The United Nations Convention against Torture (1987) developed the most widely used definition of torture, stating that torture is “any act by which severe pain or suffering, whether physical or mental, is intentionally inflicted on a person for such purposes as obtaining from him or a third person, information or a confession, punishing him for an act he or a third person has committed or is suspected of having committed, or intimidating or coercing him or a third person, or for any reason based on discrimination of any kind, when such pain or suffering is inflicted by or at the instigation of or with the consent or acquiescence of a public official or other person acting in an official capacity. It does not include pain or suffering arising only from, inherent in or incidental to lawful sanctions.”
An Enduring Relationship between Psychology and the United States Government Begins
According to Routh (1997), the field of psychology began to expand enormously after World War II. This is no coincidence, as psychology has been linked to the United States government and the military since the Second World War as a means of symbiotic gain (Summers, 2008).
Several subspecialties of psychology were needed and thus created during World War II (Summers, 2008), and each contributed to the war efforts in a different manner. During the war, psychologists facilitated the success of the Allies by screening and classifying potential servicemen (Mangelsdorff, 2006), searching for a system to break group and individual resistance (Herman, 1995), and conducting research investigations on several topics including leadership, aggression, and gun sight designs (Summers, 2008). Psychologists also wrote a series entitled The American Soldier, which demonstrated that United States servicemen were similar to servicemen in other countries in that they were all trying to avoid physical trauma and attempting to gain promotions in the ranks (Stouffer, 1949). By far, psychologists’ most substantial contribution to the war was their research on captives and analyses of Nazi documents and speeches, all directed at destroying detainees’ spirits (Summers, 2008). Psychologists also conducted the Strategic Bombing Survey (Leighton, 1949) with the breakthrough discovery that physical threats must be accompanied by the use of psychological strategies during interrogations.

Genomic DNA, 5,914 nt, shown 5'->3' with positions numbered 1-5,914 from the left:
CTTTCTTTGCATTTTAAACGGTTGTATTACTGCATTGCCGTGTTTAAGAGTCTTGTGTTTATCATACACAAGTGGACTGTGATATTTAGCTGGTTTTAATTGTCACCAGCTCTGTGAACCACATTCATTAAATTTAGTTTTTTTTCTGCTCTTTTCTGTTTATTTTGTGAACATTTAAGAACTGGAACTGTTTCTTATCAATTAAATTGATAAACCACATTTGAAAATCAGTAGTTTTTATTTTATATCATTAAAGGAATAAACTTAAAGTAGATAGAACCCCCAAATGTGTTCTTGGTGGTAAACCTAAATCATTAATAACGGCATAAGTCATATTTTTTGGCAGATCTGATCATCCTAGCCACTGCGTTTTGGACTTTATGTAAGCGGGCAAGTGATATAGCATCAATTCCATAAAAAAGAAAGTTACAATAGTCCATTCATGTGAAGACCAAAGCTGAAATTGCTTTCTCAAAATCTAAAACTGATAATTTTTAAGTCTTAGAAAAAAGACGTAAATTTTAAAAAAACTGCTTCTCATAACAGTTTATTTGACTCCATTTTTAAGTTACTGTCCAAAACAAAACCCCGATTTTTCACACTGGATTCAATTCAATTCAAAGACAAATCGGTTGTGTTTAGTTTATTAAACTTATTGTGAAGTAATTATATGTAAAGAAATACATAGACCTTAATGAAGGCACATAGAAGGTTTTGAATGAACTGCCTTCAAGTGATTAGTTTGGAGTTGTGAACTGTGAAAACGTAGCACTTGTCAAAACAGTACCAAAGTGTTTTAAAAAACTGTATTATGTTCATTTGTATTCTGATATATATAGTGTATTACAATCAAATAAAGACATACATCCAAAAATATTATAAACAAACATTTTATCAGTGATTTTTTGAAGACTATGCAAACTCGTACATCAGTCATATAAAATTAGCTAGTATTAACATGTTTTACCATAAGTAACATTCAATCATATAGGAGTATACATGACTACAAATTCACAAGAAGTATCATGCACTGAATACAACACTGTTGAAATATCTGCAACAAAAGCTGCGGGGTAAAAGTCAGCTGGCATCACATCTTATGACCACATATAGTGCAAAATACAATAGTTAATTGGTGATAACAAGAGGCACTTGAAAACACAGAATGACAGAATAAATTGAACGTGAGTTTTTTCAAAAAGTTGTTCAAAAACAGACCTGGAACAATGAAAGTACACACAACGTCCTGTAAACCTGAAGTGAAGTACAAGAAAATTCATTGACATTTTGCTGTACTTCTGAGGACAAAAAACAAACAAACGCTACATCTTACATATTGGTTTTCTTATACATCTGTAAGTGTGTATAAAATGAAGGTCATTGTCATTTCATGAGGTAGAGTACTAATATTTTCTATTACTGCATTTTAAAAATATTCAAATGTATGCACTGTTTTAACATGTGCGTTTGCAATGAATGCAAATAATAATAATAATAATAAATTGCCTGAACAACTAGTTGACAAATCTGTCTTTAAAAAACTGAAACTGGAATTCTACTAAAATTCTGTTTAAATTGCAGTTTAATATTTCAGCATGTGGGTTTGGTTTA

In 1945, the Department of Defense began funding psychologists as reimbursement for their efforts during World War II (Summers, 2008). The Office of Naval Research, followed by the National Science Foundation, and soon other major service branches including the Army Research Institute for the Behavioral and Social Sciences began employing psychologists to do research as well as funding the field of psychology, which contributed to its growth in size, both in interest and in research subspecialties (Summers, 2008). The Department of Defense was the largest institutional sponsor of...